Extracting content from events

I attended WordCamp Miami 2019 a couple weeks ago. During that time, my Twitter account unleashed a flood of live-tweeted takeaways.

Most of those tweets came from the detailed notes I was taking. This habit of sharing highlights and commentary during conferences is my way of staying engaged and breaking the ice with other attendees. (I’m terrible at networking.)

Beyond that, the consolidated notes, tweets, and photos also make for a great post-event asset. Especially when it’s focused on the evergreen aspects of the information, like actionable advice, learnings, and follow-up notes.

So that’s what I did with WordCamp Miami. Instead of posting a typical “recap” blog post, I led with what most potential readers would care about:

50+ tips for freelancers from WordCamp Miami 2019.

Yes, the post is still a recap. But it’s not about the event. It’s about the value that came out of the event. The insights, the lessons, the conversation.

These details are partly why people attend conferences like this in the first place. So if I can capture some of that, and put it back out into the community, I feel like that’s a decent way of paying it forward.

I’d love to see similar recaps coming out of other conferences. It’s more practical than watching all the recorded sessions. So how do you do it? I have a five step approach that I bust out every time.

Decide what to cover.

Make a game plan before you attend the event. You’re probably doing this anyway by listing the sessions you want to sit in on. If you’re attending on behalf of others, consider what information they’re interested in.

I attended WordCamp Miami on behalf of GoDaddy, so I went in with plans to cover sessions targeting freelance web designers and developers. This is the same crowd we serve through our GoDaddy Pro program, so I wanted to pull together notes that’d serve them.

Build the hype in advance.

Look for other people already talking about the event. Get in there. Reach out. Start conversations. Reply to questions. Ask questions. Set up coffee meetings. Share resources related to the event.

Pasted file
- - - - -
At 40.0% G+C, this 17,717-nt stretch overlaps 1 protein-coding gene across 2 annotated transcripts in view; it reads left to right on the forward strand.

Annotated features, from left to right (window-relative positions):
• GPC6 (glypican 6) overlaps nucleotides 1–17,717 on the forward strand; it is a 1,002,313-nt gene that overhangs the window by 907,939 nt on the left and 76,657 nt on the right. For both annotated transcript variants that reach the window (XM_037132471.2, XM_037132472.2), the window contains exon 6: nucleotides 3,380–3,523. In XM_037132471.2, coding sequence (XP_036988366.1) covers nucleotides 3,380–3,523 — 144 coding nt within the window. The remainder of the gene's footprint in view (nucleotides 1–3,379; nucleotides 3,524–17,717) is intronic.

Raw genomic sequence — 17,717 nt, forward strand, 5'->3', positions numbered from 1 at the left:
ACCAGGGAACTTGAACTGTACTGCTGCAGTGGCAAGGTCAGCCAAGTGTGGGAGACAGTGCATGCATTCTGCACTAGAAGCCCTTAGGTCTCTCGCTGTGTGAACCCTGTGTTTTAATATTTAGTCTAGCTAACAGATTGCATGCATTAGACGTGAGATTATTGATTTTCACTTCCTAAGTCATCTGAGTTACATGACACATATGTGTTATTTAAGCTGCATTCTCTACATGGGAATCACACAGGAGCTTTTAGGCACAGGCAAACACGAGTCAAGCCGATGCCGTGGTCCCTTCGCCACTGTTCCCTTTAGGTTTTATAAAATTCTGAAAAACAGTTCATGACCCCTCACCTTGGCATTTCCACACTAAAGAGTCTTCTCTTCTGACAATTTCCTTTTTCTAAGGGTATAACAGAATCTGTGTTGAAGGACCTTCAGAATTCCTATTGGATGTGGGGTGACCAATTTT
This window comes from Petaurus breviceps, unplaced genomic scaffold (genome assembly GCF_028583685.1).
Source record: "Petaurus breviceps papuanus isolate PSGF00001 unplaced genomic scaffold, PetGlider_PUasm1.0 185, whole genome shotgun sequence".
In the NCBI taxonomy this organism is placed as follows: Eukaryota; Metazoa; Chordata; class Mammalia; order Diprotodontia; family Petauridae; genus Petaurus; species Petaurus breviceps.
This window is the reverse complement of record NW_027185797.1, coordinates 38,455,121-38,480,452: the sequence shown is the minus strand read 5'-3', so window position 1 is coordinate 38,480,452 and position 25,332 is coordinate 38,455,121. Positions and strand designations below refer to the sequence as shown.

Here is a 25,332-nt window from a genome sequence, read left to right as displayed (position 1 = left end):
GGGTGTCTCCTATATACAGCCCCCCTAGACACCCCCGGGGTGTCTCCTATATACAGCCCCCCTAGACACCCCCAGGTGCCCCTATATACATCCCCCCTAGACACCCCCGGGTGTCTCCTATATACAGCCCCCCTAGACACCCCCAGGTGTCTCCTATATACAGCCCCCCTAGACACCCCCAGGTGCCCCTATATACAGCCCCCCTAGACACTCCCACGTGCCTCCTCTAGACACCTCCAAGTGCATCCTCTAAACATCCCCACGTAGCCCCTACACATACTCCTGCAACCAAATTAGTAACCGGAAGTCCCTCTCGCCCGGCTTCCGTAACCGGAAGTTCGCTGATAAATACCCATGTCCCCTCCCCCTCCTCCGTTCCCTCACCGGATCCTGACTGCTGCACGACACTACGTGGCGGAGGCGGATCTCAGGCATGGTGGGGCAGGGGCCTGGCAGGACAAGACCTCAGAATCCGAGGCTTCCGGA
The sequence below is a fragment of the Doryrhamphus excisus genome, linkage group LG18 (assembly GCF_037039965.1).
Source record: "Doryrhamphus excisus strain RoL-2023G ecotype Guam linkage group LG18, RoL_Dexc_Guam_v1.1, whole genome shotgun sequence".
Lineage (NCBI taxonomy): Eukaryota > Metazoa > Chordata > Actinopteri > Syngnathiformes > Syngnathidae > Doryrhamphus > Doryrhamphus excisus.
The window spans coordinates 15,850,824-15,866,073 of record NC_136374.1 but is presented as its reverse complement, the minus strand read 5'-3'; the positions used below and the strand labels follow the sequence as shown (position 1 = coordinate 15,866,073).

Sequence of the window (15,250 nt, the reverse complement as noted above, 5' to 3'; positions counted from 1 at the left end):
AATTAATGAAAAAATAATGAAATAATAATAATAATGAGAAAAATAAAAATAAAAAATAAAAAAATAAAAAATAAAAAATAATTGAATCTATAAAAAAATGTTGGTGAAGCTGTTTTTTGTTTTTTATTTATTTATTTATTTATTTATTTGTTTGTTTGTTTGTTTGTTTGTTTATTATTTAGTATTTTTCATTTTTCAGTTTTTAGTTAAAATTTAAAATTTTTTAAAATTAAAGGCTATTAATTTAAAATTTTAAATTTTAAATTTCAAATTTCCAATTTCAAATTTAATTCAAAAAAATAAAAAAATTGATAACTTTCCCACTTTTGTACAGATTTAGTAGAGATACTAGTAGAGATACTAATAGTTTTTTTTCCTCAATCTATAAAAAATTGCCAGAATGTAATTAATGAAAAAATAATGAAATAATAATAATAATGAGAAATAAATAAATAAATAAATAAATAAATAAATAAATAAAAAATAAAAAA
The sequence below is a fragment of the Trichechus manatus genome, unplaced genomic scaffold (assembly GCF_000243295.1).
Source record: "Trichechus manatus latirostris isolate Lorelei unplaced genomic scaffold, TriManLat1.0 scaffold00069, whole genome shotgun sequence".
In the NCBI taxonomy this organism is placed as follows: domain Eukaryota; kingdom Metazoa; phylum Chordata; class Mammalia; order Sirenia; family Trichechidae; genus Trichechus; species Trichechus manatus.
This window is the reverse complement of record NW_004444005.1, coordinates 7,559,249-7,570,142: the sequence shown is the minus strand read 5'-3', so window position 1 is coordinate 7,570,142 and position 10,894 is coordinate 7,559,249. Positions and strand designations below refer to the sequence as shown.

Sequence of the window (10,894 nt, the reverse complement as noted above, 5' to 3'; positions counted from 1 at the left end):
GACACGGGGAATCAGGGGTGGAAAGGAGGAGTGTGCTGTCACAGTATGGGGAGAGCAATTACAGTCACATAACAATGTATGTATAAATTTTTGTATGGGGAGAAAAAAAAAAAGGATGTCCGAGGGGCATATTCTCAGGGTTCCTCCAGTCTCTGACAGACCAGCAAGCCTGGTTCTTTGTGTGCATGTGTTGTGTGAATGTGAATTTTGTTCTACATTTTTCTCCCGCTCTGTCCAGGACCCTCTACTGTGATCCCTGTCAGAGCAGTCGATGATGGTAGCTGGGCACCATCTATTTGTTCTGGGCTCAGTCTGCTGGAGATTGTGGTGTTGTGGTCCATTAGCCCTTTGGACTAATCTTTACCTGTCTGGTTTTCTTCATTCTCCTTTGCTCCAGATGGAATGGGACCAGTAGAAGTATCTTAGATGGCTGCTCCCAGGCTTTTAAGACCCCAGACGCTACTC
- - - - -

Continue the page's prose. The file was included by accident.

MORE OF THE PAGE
If you get on the ground early, take photos! Set the atmosphere, not just of the event but of where the event takes place.

I’m a sucker for indie coffee and maker communities, so I try to scout out local cafes and artisan markets. I did this quite a bit in the lead up to WordCamp US last year. I hit a bunch of local coffee shops before the event, snapping photos of our little GoDaddy Pro mascot.

Take notes during sessions.

Capture the gist, not the verbatim. You don’t need to transcribe everything word-for-word. If you have some thoughts of your own to throw in — or follow-up questions you’d like to ask — make note of those, too. It’s a lot like sitting in on a class in college.

If you’re going to tweet during the event, make sure you grab the speaker’s Twitter handle. Cite them on any direct quotes, or give credit if you’re paraphrasing. If they check their notifications after their session, they’re more likely to follow up with a reply, a like, or a retweet. Those can spiral out into great follow-up conversations.

My notes from WordCamp Miami 2019

Consolidate your notes.

After the event, go through your notes, adding structure and consolidating similar points. The blog post that comes out of it will be a reference, not a narrative.

Make it easy to skim. Group related points together into sections under subheadings. Embed photos and tweets (not just your own!) throughout. It’ll break up the wall of text, and highlight other community members who participated in the conversation.

Chances are you’ll blend together takeaways from different speakers. So unless you’re pulling a direct quote from a specific individual, give credit to them collectively.

I did this in my WordCamp Miami recap by linking to all of the speakers’ sites, slides, or Twitter handles in the opening paragraphs of the post.

Hit publish, but keep sharing.

After you publish the post, reach out to everyone you cited and thank them. Don’t expect anything out of this — you’re just doin’ it because it’s the right thing to do. If they happen to share the post, awesome. But don’t make that your intention here.

Also: Those juicy tidbits you’ve collected into a single blog post are great excerpts in their own right.

Using a tool like Buffer, you can go through your post and share individual excerpts as standalone posts on Twitter, Facebook, LinkedIn, etc…

Keep it going.

Let me be clear here. This is a community thing. The more we cover events like WordCamps (and PodCamps, and other industry conferences and events), the more mileage we’ll get out of shared knowledge and experiences.

I love that recorded sessions are a thing. I love that speakers publish their slides. But that’s a lot of information to get through. Notes — including commentary and observations and related thoughts — are a beautifully digestible remix of all that information.

So get out there! Take notes and pass them along.

I mean, that’s why the web was created in the first place, right?

Featured image credit: Photo by Ali YahyaΒ onΒ Unsplash

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